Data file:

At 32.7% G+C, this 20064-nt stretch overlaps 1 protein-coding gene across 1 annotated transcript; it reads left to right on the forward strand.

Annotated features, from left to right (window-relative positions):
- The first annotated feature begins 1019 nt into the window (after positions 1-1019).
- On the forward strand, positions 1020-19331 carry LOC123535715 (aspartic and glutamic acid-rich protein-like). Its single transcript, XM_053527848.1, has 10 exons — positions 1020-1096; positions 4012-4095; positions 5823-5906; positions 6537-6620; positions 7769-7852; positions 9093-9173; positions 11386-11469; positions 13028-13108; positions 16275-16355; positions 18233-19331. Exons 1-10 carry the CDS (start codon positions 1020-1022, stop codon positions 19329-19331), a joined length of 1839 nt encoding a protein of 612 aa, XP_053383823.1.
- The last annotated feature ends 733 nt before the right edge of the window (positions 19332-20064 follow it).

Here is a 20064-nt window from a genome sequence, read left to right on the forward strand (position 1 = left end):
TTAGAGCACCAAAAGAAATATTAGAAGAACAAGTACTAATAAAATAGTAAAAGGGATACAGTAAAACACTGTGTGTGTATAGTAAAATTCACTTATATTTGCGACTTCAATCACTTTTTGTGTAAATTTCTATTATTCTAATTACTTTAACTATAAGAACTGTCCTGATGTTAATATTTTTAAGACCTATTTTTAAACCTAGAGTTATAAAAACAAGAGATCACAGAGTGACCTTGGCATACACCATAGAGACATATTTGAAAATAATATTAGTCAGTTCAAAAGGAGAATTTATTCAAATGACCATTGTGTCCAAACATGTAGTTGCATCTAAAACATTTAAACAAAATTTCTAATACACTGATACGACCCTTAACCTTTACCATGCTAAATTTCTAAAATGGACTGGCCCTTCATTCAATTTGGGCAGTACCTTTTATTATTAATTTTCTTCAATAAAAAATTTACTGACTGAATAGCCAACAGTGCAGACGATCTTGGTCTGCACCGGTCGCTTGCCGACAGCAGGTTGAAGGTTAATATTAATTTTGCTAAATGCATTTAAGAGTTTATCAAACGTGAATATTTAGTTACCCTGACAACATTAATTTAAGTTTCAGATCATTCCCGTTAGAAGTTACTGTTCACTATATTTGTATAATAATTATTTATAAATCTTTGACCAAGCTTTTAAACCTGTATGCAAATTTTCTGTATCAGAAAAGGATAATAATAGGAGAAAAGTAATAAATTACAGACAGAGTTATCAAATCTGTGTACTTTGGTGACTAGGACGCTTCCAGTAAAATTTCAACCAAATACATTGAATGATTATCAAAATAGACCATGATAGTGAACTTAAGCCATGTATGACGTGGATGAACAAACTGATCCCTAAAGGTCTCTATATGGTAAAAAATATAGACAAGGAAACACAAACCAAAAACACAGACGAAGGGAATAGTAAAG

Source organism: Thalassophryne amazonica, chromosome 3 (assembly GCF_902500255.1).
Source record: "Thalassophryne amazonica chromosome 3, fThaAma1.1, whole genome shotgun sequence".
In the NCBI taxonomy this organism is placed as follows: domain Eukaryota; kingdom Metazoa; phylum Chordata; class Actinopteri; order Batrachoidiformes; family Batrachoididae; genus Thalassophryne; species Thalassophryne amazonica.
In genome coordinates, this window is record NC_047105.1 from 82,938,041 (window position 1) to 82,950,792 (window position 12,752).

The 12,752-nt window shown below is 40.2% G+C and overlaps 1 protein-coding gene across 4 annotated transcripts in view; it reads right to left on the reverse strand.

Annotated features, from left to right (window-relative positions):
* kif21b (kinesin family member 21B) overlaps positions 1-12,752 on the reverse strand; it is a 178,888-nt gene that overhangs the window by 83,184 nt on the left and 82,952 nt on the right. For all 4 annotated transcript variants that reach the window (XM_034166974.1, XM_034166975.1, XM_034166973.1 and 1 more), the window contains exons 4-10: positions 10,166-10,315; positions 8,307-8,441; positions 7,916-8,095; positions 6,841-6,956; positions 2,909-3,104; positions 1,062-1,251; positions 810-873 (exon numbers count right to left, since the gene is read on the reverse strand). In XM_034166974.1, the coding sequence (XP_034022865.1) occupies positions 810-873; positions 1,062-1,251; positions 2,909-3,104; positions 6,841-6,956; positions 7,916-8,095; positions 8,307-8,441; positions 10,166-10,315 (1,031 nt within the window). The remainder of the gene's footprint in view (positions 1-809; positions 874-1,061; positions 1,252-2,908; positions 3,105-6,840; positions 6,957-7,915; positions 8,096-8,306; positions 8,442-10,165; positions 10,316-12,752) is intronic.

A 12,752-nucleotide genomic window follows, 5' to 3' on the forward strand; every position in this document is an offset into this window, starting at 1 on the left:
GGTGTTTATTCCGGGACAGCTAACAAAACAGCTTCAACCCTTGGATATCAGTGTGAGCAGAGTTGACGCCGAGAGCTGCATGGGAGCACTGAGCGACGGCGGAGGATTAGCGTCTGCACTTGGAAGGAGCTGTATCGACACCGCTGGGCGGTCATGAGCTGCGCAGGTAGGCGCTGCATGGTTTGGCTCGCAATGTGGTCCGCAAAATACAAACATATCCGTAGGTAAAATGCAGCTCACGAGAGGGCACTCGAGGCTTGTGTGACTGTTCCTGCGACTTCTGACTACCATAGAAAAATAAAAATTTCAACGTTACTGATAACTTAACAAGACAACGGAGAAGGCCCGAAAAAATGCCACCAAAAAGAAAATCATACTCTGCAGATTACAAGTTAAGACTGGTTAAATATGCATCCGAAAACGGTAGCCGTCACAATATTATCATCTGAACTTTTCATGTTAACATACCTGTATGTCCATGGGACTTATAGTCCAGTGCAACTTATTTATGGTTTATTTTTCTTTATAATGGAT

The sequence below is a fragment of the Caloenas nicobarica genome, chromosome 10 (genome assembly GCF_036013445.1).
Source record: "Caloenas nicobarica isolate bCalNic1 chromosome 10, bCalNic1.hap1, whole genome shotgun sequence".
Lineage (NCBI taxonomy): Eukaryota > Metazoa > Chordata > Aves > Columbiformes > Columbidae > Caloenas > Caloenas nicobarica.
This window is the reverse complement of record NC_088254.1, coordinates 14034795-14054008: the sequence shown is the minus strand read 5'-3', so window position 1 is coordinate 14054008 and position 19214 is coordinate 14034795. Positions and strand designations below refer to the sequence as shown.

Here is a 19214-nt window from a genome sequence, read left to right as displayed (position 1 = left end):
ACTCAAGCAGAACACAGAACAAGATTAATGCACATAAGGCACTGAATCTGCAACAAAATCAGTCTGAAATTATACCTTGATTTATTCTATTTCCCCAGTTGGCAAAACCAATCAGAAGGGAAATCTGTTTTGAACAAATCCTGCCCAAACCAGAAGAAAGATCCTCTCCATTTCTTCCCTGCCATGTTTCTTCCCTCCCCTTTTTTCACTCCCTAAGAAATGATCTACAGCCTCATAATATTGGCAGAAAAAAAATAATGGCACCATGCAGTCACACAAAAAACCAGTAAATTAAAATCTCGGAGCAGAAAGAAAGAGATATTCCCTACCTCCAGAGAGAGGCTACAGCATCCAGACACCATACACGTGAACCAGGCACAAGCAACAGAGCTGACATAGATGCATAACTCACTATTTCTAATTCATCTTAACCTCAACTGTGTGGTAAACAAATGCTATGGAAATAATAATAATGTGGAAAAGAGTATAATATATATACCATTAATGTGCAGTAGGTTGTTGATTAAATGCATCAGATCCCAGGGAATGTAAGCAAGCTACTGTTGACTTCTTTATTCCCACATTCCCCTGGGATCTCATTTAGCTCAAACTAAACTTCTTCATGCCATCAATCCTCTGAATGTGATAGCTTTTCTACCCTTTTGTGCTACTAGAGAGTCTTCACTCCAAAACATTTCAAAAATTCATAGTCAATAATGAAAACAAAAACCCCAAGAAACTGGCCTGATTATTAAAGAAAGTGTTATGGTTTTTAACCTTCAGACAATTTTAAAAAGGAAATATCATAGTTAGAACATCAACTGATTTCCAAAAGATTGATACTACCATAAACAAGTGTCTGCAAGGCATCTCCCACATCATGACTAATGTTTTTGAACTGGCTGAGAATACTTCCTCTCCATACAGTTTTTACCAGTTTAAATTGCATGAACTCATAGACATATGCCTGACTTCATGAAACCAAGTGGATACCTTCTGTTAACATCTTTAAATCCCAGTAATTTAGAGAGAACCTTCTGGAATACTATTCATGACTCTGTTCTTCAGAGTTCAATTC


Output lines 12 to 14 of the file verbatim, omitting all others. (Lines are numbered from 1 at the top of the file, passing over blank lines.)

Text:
The 12,752-nt window shown below is 40.2% G+C and overlaps 1 protein-coding gene across 4 annotated transcripts in view; it reads right to left on the reverse strand.

Annotated features, from left to right (window-relative positions):
* kif21b (kinesin family member 21B) overlaps positions 1-12,752 on the reverse strand; it is a 178,888-nt gene that overhangs the window by 83,184 nt on the left and 82,952 nt on the right. For all 4 annotated transcript variants that reach the window (XM_034166974.1, XM_034166975.1, XM_034166973.1 and 1 more), the window contains exons 4-10: positions 10,166-10,315; positions 8,307-8,441; positions 7,916-8,095; positions 6,841-6,956; positions 2,909-3,104; positions 1,062-1,251; positions 810-873 (exon numbers count right to left, since the gene is read on the reverse strand). In XM_034166974.1, the coding sequence (XP_034022865.1) occupies positions 810-873; positions 1,062-1,251; positions 2,909-3,104; positions 6,841-6,956; positions 7,916-8,095; positions 8,307-8,441; positions 10,166-10,315 (1,031 nt within the window). The remainder of the gene's footprint in view (positions 1-809; positions 874-1,061; positions 1,252-2,908; positions 3,105-6,840; positions 6,957-7,915; positions 8,096-8,306; positions 8,442-10,165; positions 10,316-12,752) is intronic.